How did a system what was launched in 1938 to keep farmers from being wiped out by catastrophic weather disasters such as the Dust Bowl become such a negative determiner of how the landscape and our rural communities look? Farming is inherently risky, given the vagaries of weather and markets, and that’s part of the reason programs like crop insurance were created. But there’s a difference between cushioning the blow and fueling endeavors that have widespread negative consequences,
The crop insurance program is administered by the USDA as a quasi-private program, with policies sold and serviced through some 14 private insurance companies. For decades, the program was relatively straightforward — if yields were severely cut or wiped out, farmers who bought a policy received an indemnity.
The program underwent a dramatic shift in the 1990s. Following the devastating floods of 1993, Congress sought to increase crop insurance enrollment by ratcheting up how much of the farmer’s premium cost the government would cover (premium subsidies were increased again by ARPA in 2000).
Today, the federal government takes on around 60% of the farmer’s premium cost (depending on the level of coverage), which is almost double what it was in 2000. Even more significantly, it was in the 1990s that “revenue insurance” options were added to the program. For the first time, crop producers were able to assure themselves a target level of income based on projected prices and historic yields.
In an attempt to increase farmer participation even more, the government made another key change to crop insurance in the mid-1990s by no longer requiring farmers to undertake basic soil-conservation practices in order to qualify for indemnities. The 2014 Farm Bill tried to correct the problem by adding “conservation compliance” to eligibility requirements for crop insurance. Conservation compliance requires farmers to put in place certain conservation practices in order to remain eligible for enrollment in government farm programs. Unfortunately, conservation compliance has been inconsistently enforced, if at all.
In addition, crop diversification, cover cropping, and other methods that build soil health and thus create more resilient farms in the face of extreme weather have traditionally not been recognized by USDA officials as “good farming practices” and thus are, ironically, considered to be too risky to qualify for government subsidized insurance.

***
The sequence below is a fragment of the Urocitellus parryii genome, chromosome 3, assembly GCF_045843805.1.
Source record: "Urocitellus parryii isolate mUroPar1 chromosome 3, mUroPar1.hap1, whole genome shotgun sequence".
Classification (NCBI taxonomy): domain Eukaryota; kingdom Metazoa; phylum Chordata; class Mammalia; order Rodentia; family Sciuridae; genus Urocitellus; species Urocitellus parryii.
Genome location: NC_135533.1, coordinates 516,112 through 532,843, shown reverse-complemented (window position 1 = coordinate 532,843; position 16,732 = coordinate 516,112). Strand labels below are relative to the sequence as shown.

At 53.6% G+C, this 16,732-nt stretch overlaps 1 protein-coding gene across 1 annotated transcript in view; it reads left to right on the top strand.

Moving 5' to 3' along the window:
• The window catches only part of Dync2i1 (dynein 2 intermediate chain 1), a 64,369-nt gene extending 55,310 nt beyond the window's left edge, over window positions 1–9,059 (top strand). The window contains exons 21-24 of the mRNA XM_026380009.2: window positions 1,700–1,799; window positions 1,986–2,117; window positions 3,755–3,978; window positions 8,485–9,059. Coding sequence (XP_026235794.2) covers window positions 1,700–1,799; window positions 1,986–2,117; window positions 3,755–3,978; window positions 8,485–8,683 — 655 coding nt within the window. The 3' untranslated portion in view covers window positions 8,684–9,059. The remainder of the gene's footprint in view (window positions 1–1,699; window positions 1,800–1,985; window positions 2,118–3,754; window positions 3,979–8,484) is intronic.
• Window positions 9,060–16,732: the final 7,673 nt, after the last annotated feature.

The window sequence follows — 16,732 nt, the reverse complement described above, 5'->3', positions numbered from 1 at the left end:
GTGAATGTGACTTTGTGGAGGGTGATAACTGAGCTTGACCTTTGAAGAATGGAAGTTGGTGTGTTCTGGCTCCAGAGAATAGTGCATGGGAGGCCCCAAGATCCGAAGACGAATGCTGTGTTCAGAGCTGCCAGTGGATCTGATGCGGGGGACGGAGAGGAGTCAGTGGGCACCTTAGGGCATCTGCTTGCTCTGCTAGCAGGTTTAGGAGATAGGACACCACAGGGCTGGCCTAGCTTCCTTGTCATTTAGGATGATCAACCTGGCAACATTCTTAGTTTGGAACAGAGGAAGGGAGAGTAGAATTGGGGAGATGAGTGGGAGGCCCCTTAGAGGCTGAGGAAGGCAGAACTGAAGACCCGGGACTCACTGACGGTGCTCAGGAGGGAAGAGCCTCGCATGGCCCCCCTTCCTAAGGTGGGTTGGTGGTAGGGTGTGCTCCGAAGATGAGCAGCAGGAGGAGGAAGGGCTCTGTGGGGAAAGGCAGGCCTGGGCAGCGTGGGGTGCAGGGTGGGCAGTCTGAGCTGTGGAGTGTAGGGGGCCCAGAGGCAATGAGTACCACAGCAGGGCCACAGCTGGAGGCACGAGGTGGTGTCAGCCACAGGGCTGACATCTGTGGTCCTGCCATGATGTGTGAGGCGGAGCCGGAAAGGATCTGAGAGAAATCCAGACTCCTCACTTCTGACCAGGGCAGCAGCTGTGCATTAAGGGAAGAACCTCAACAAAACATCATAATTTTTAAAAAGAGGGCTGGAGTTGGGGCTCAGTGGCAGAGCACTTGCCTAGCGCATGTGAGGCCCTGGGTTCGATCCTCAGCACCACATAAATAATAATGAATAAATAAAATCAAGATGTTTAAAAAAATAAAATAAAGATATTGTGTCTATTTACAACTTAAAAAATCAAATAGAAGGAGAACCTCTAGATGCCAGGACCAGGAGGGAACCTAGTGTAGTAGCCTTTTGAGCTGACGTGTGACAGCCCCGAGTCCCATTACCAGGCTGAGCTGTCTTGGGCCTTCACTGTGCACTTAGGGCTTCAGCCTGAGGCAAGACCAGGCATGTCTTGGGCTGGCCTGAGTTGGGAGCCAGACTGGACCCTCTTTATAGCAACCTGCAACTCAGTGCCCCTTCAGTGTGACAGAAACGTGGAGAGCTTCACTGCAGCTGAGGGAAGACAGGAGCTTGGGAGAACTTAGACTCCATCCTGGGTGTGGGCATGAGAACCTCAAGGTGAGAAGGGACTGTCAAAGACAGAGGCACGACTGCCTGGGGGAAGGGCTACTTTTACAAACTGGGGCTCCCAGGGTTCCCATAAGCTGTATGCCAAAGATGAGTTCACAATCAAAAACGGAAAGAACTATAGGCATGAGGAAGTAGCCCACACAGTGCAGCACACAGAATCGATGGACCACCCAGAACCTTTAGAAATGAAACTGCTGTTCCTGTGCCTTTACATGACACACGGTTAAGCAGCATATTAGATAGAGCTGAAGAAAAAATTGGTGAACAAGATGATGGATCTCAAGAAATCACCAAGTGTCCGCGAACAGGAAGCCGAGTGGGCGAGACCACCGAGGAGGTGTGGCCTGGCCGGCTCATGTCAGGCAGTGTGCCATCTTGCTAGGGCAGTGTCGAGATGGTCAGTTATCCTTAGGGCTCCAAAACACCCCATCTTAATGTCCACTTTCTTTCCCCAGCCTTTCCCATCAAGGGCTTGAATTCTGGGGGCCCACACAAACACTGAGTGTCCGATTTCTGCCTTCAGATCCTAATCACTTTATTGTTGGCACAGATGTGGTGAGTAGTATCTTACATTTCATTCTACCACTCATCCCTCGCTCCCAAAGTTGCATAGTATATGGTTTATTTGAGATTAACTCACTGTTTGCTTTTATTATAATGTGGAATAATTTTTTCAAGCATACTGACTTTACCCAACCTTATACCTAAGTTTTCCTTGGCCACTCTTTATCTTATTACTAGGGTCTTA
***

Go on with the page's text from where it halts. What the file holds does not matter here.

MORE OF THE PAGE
It’s more important than ever to return resilience to farmland, given the havoc climate change is playing on crop acres. One Stanford University study estimated that between 1991 and 2017, $27 billion — or 19% — of the national-level crop insurance losses were caused by global warming.
Farmers received more than $143.5 billion in federal crop insurance payments between 1995 and 2020, according to the Environmental Working Group’s recent analysis of USDA data. That doesn’t even count the $103.5 billion in subsidies that went toward covering farmers’ insurance premiums. Just under two-thirds of those payments were for damage caused by excessive moisture and drought — two problems that will only get worse as climate change creates more extreme weather events. Indemnities for drought were $325.6 million in 1995 and rose to $1.65 billion in 2020, a 400% increase. Insurance payouts for soggy fields were $685.4 million in 1995 and increased to $2.6 billion in 2020, a 300% rise.
Path to Reform
Should we dump crop insurance? No. It’s critical to have a safety net that’s true to its roots as a tool for managing risk in a way that benefits the land and communities and doesn’t depopulate the countryside.
LSP has long called for reform of crop insurance. Limiting the payouts mega-operations can receive, recognizing the risk-reducing benefits of soil health practices, and making it easier for organic/regenerative farming operations to get insured are good places to start. As the biggest player in agricultural crop policy, insurance could go a long ways toward encouraging regenerative farming.
Farmers participating in LSP’s Soil Health Network are proving that cover cropping, managed rotational grazing, no-till, and diverse rotations can make agriculture less of a gamble in the long run, and an improved crop insurance system could help producers make the transition into these innovative systems. Fortunately, the USDA’s Risk Management Agency is starting to recognize the climate mitigation benefits of practices like cover cropping and, thanks to the work LSP and others have done in recent years to highlight the benefits of soil health, have adjusted the crop insurance program’s rules to make it more accommodating to practices like cover cropping. In fact, farmers interested in receiving a discount on their insurance premium for planting cover crops may want to check out the Pandemic Cover Crop Program — the deadline is March 15.
Crop insurance falls under the purview of the federal Farm Bill, which is up for renewal in 2023. Discussions around the development of this massive legislation have already begun, and LSP is seeking input from our members and allies on how to make it into the kind of public policy that benefits family farmers, the land, and communities — not corporate Big Ag and its boosters. Check out LSP’s Federal Policy web page for details on how to get involved.
It’s time to make crop insurance a true safety net, rather than a web of destruction.
Brian DeVore is the editor of the Land Stewardship Letter.